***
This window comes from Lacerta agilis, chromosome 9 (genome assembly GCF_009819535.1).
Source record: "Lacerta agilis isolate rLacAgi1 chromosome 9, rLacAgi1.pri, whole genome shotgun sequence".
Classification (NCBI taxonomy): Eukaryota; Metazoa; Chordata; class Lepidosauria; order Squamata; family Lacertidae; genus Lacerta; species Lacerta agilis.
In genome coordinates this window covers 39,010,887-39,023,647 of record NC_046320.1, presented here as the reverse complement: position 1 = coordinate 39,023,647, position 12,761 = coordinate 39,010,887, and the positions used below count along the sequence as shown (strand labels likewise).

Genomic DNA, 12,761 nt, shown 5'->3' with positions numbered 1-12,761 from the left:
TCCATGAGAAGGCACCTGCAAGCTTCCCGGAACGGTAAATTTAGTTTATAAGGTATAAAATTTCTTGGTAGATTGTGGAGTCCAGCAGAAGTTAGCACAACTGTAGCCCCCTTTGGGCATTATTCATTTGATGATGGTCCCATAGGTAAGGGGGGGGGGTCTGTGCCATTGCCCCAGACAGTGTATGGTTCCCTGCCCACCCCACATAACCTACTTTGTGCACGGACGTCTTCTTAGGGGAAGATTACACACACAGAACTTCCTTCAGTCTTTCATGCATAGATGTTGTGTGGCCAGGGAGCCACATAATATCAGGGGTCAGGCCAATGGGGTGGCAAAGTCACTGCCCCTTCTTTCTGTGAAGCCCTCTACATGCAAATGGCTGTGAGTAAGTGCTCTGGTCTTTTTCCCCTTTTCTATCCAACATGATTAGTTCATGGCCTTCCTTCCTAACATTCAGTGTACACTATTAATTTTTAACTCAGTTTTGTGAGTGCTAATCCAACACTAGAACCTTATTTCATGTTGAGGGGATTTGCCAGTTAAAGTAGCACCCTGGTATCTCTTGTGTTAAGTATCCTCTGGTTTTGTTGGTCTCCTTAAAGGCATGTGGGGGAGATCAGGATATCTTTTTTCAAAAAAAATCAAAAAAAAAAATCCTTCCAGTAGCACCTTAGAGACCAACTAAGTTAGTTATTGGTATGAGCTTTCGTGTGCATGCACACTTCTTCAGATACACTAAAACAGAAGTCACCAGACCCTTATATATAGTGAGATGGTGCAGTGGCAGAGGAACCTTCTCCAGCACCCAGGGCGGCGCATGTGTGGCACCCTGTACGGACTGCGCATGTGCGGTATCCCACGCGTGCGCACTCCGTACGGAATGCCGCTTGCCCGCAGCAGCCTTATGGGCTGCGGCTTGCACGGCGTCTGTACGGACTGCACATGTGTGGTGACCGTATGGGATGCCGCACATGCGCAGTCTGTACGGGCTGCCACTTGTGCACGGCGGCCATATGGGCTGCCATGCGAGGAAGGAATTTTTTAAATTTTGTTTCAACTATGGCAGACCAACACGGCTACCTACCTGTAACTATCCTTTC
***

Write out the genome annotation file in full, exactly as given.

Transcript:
This window comes from Lacerta agilis, chromosome 9 (genome assembly GCF_009819535.1).
Source record: "Lacerta agilis isolate rLacAgi1 chromosome 9, rLacAgi1.pri, whole genome shotgun sequence".
Classification (NCBI taxonomy): Eukaryota; Metazoa; Chordata; class Lepidosauria; order Squamata; family Lacertidae; genus Lacerta; species Lacerta agilis.
In genome coordinates this window covers 39,010,887-39,023,647 of record NC_046320.1, presented here as the reverse complement: position 1 = coordinate 39,023,647, position 12,761 = coordinate 39,010,887, and the positions used below count along the sequence as shown (strand labels likewise).

Genomic DNA, 12,761 nt, shown 5'->3' with positions numbered 1-12,761 from the left:
TCCATGAGAAGGCACCTGCAAGCTTCCCGGAACGGTAAATTTAGTTTATAAGGTATAAAATTTCTTGGTAGATTGTGGAGTCCAGCAGAAGTTAGCACAACTGTAGCCCCCTTTGGGCATTATTCATTTGATGATGGTCCCATAGGTAAGGGGGGGGGGTCTGTGCCATTGCCCCAGACAGTGTATGGTTCCCTGCCCACCCCACATAACCTACTTTGTGCACGGACGTCTTCTTAGGGGAAGATTACACACACAGAACTTCCTTCAGTCTTTCATGCATAGATGTTGTGTGGCCAGGGAGCCACATAATATCAGGGGTCAGGCCAATGGGGTGGCAAAGTCACTGCCCCTTCTTTCTGTGAAGCCCTCTACATGCAAATGGCTGTGAGTAAGTGCTCTGGTCTTTTTCCCCTTTTCTATCCAACATGATTAGTTCATGGCCTTCCTTCCTAACATTCAGTGTACACTATTAATTTTTAACTCAGTTTTGTGAGTGCTAATCCAACACTAGAACCTTATTTCATGTTGAGGGGATTTGCCAGTTAAAGTAGCACCCTGGTATCTCTTGTGTTAAGTATCCTCTGGTTTTGTTGGTCTCCTTAAAGGCATGTGGGGGAGATCAGGATATCTTTTTTCAAAAAAAATCAAAAAAAAAAATCCTTCCAGTAGCACCTTAGAGACCAACTAAGTTAGTTATTGGTATGAGCTTTCGTGTGCATGCACACTTCTTCAGATACACTAAAACAGAAGTCACCAGACCCTTATATATAGTGAGATGGTGCAGTGGCAGAGGAACCTTCTCCAGCACCCAGGGCGGCGCATGTGTGGCACCCTGTACGGACTGCGCATGTGCGGTATCCCACGCGTGCGCACTCCGTACGGAATGCCGCTTGCCCGCAGCAGCCTTATGGGCTGCGGCTTGCACGGCGTCTGTACGGACTGCACATGTGTGGTGACCGTATGGGATGCCGCACATGCGCAGTCTGTACGGGCTGCCACTTGTGCACGGCGGCCATATGGGCTGCCATGCGAGGAAGGAATTTTTTAAATTTTGTTTCAACTATGGCAGACCAACACGGCTACCTACCTGTAACTATCCTTTC